Irish Exporters Association (IEA) provides essential Brexit & Covid advice and assistance during 2021 


Sustainable Supply Chains a growing trend – 

Year at a Glance: Top 10 highlights and infographic 

The Irish Exporters Association (IEA), the association representing the interest of the Irish exporting industry to facilitate and grow exports to world markets, has published a summary of its 2021 activities. See infographic attached.

The IEA’s 2021 top 10 highlights were:

  1. Over 1,200 export industry professionals attended 10 webinars focused on Brexit, COVID-19, and Sustainable Business Practices.
  2. Reflecting the new realities of international business travel during the Covid-19 Pandemic, Visa applications fell to 12% of 2019 volumes. Approximately 1,500 documents were legalised by our team.
  3. We continued our efforts to sustain and grow our member base and over 50% of our members are now made up of SMEs.
  4. We made 12 written submissions: The National Implementation of the Sustainable Development Goals, and the Trade and Sustainable Development Review of the EU, the new Dublin Airport Runway, The National Development Plan, Road Transport, Climate Action Plan 2021, Enterprise Ireland’s Vision 2030, Export Certifications and Brexit, Road Haulage Strategy, Trade and Investment Strategy, Heavy Goods Vehicle Driver Shortage, and Budget 2022.
  5. 1,000 industry professionals attended our training courses and education workshops to upskill or refresh their knowledge and expertise on various trade compliance and sustainability topics, including: Customs Compliance, Good Distribution Practice (GDP), International Trade, Sustainable Supply Chains. Due to demand, in 2022, we will launch a range of new courses most notably Applied Customs Training for Agri-foods.
  6. Our Regional Network Meetings, which were held online this year, allowed manufacturers from across five regions, Border-Midlands, Southern, Western, South-Eastern, and Dublin to express their concerns, voice their challenges and support each other locally. These issues were reflected in IEA Representation through our lobbying, our 12 submissions and in the media across Ireland and the EU.
  7. The IEA saw a strong spike in demand for sustainability-related training courses as companies prepare for Ireland’s Climate Action Bill 2021 as well as other legislation and best practices companies will be required to accept. In response to these measures the IEA launched four new sustainable supply chains training workshops: Carbon Literacy, Carbon Calculation and Reporting, Carbon Reduction, and Sustainable Procurement.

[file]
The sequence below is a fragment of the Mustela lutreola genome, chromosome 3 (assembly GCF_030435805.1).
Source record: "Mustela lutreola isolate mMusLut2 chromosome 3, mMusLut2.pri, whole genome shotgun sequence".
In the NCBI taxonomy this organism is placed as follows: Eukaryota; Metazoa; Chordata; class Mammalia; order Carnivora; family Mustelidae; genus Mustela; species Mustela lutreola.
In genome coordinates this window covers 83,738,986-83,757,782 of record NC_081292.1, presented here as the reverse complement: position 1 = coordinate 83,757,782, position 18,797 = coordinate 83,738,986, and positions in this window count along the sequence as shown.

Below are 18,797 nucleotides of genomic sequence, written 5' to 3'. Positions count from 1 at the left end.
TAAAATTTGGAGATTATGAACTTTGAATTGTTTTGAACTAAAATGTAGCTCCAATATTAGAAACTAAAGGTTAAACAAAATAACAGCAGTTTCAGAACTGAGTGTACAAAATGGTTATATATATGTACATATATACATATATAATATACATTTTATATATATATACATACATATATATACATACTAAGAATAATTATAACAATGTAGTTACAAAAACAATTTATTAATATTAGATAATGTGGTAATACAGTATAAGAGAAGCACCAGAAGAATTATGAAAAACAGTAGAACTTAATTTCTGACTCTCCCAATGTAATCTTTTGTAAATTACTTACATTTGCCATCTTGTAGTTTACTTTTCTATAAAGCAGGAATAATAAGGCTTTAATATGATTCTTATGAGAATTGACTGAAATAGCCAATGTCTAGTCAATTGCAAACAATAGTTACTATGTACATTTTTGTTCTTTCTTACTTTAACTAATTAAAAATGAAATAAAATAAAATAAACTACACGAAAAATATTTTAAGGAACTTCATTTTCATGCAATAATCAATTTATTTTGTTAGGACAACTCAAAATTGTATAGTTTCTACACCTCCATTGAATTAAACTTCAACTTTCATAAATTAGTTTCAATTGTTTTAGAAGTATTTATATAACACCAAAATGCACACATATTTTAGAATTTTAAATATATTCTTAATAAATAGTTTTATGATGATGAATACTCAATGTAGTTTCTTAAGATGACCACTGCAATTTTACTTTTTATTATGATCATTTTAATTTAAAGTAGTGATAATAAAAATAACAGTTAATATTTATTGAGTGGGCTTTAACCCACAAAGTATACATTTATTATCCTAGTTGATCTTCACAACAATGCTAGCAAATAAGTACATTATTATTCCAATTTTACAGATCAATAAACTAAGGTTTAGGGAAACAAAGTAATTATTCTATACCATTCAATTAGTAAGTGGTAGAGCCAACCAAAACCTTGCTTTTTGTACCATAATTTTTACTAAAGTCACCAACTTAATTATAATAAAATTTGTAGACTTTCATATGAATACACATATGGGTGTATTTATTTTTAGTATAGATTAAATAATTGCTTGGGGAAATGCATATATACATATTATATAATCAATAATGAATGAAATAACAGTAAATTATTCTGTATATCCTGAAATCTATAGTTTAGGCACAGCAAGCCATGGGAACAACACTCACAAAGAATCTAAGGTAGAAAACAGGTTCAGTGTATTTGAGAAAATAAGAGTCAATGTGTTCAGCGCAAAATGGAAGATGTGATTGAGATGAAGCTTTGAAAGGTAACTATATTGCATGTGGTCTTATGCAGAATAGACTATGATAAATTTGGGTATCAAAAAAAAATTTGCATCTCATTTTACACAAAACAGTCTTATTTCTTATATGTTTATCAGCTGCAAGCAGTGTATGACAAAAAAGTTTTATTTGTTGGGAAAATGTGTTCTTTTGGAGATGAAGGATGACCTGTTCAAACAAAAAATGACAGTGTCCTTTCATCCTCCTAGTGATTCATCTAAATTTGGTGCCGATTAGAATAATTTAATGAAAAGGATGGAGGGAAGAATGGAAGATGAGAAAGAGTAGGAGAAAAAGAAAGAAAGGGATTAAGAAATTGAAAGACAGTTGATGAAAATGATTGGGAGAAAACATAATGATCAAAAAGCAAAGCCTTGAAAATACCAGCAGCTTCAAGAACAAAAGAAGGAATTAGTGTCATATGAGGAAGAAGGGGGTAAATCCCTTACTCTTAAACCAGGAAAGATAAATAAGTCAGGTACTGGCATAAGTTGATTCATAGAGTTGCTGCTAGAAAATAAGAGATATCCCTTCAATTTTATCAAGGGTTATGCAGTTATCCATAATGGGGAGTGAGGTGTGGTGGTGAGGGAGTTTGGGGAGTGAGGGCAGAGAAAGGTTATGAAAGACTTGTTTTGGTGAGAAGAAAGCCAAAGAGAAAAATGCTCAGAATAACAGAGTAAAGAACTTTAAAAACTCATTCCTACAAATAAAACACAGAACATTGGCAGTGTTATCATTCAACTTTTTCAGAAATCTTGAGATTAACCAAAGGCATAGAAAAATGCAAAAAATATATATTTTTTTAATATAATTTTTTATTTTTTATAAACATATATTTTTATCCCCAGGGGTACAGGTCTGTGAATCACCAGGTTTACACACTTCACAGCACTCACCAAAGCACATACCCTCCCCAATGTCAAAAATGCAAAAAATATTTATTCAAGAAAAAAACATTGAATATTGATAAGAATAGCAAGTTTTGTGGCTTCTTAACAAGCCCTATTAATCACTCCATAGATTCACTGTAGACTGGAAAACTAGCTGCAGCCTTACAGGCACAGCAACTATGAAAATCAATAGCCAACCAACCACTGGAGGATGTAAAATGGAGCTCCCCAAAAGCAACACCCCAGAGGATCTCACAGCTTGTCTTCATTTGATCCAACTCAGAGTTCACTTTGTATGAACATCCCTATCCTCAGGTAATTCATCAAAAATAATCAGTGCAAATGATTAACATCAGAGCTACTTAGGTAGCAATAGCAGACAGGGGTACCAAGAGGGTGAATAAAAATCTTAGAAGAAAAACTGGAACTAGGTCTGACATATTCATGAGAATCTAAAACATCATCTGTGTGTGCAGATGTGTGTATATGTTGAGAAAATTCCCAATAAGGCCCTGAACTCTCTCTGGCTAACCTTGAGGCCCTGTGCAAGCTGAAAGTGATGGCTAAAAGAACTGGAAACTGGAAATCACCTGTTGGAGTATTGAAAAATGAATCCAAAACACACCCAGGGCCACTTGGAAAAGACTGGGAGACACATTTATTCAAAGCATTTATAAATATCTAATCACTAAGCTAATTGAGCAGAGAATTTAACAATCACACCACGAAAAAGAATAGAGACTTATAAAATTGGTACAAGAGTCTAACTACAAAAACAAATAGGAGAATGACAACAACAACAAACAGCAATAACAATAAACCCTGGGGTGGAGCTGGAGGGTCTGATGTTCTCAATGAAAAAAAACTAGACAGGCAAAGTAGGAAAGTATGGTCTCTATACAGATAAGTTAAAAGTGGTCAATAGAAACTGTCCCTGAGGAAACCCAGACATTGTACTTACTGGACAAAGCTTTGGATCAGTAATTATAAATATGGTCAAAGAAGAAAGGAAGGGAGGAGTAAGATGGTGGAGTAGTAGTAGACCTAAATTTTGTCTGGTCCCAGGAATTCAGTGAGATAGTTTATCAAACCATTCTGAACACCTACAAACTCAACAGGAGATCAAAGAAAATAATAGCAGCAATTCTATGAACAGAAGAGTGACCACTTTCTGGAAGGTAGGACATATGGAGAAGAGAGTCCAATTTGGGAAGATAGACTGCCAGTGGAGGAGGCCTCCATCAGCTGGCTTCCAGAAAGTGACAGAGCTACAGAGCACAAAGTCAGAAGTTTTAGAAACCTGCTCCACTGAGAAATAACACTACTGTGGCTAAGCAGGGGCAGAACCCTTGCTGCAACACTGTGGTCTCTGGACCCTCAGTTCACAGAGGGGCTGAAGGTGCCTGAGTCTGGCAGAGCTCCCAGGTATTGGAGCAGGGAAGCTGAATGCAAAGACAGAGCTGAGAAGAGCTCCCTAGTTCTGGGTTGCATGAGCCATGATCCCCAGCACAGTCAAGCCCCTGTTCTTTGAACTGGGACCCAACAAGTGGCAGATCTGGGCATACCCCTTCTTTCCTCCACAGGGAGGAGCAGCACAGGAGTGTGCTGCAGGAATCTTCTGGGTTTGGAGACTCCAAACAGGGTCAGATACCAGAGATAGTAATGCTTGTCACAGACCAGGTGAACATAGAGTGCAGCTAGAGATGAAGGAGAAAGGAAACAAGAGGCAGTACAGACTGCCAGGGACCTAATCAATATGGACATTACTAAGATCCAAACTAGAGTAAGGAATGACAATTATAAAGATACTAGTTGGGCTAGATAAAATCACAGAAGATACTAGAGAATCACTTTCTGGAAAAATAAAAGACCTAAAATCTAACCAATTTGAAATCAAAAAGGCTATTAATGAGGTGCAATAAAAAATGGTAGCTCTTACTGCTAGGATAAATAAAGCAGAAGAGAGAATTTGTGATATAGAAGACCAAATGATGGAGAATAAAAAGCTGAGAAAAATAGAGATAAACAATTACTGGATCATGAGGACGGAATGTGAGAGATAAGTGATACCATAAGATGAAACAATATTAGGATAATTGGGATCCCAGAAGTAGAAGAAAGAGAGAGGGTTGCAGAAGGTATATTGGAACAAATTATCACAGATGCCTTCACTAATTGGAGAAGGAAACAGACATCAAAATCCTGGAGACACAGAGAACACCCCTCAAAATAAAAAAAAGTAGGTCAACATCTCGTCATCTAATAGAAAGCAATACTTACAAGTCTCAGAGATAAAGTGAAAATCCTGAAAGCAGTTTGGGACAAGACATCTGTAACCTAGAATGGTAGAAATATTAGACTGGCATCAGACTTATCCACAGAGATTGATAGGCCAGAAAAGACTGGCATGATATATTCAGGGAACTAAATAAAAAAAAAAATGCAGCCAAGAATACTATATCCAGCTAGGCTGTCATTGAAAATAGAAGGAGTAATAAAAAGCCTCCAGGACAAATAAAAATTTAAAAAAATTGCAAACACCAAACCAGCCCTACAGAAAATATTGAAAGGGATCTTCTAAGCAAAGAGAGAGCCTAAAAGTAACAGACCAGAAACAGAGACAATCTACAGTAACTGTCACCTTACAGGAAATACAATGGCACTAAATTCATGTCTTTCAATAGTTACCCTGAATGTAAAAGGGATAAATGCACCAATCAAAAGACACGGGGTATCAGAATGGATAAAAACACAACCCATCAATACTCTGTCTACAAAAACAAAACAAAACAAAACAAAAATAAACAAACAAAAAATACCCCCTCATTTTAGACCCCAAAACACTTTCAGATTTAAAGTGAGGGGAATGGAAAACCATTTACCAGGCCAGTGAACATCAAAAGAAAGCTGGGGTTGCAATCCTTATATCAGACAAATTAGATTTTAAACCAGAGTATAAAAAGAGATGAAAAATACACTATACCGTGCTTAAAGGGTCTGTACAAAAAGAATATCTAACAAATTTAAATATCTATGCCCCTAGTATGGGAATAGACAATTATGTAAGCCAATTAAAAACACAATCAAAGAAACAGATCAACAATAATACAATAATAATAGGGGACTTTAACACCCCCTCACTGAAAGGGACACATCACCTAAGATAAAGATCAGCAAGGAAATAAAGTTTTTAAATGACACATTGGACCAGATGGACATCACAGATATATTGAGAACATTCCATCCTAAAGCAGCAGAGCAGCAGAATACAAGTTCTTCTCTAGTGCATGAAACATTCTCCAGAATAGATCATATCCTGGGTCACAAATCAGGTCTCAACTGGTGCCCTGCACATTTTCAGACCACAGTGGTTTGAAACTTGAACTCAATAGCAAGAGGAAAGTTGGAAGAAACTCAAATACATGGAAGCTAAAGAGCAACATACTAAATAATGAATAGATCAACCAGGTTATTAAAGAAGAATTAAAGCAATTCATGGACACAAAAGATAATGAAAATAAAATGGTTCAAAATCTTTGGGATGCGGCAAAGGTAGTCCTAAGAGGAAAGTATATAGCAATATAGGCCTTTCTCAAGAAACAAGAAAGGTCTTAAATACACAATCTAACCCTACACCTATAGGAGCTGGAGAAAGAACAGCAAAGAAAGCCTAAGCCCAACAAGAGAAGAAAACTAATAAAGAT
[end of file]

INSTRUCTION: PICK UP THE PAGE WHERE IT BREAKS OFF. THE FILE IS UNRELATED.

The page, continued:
8. The IEA is committed to promoting sustainability at work and supporting our members’ efforts in this space. As such, we have created our own sustainability policy, which covers every aspect of our daily business: Travel, transport, meetings, energy usage, resource usage, recycling, as well as staff training and well-being.
  9. The IEA regularly participates in meetings with policymakers, department and European officials to ensure that Irish exporters are centre stage in key policy decision-making processes. This year, we were part of 18 Government stakeholder groups and 10 Civil Society Dialogues with the European Commission, and the EU Domestic Advisory Group (DAG) under the EU – UK Trade and Cooperation Agreement (TCA)
  10. We represented the interests of the export and import industry under our core policy pillars: COVID-19, Brexit, Market Diversification, and Sustainable Trade and Investment. Under these four pillars, the IEA continues to be a key stakeholder within the Irish Government’s and the European Union’s work in many areas, namely Brexit, customs, international trade, transports and logistics, and more.

Simon McKeever, Chief Executive of the Irish Exporters Association, commented on the busy year past: “2021 proved to be another challenging year for both Irish exporters and importers, amidst the pandemic’s everlasting effect on our society and the challenges still surrounding Ireland’s future trading relationship with the UK in the aftermath of Brexit. Our changing climate has also brought forth a new interest for sustainable business practices among our members.

Irish businesses are increasingly aware of the importance of transitioning towards sustainable supply chains, and to help with this we have created four new dedicated training courses: carbon literacy, carbon calculation and reporting, carbon reduction, and sustainable procurement. We are delighted to see so many businesses and employees gaining essential skills and know-how to successfully navigate the new challenges of international trading.

We were also very pleased to see the high numbers of attendees during our Regional Network Meetings, which continue to be held online. In 2021, we hosted 20 of these meetings, which provided support as well as a platform for Irish manufacturers to share their concerns and needs. This regular dialogue with our members helps to inform our various submissions and recommendations to our national government and the European Union.

In 2022, we will continue to innovate and work hard to develop creative and lasting solutions to better assist our growing member base on their issues related to international trade; and we will, as always, remain the voice of the Irish export industry in government, both on a national and European level.”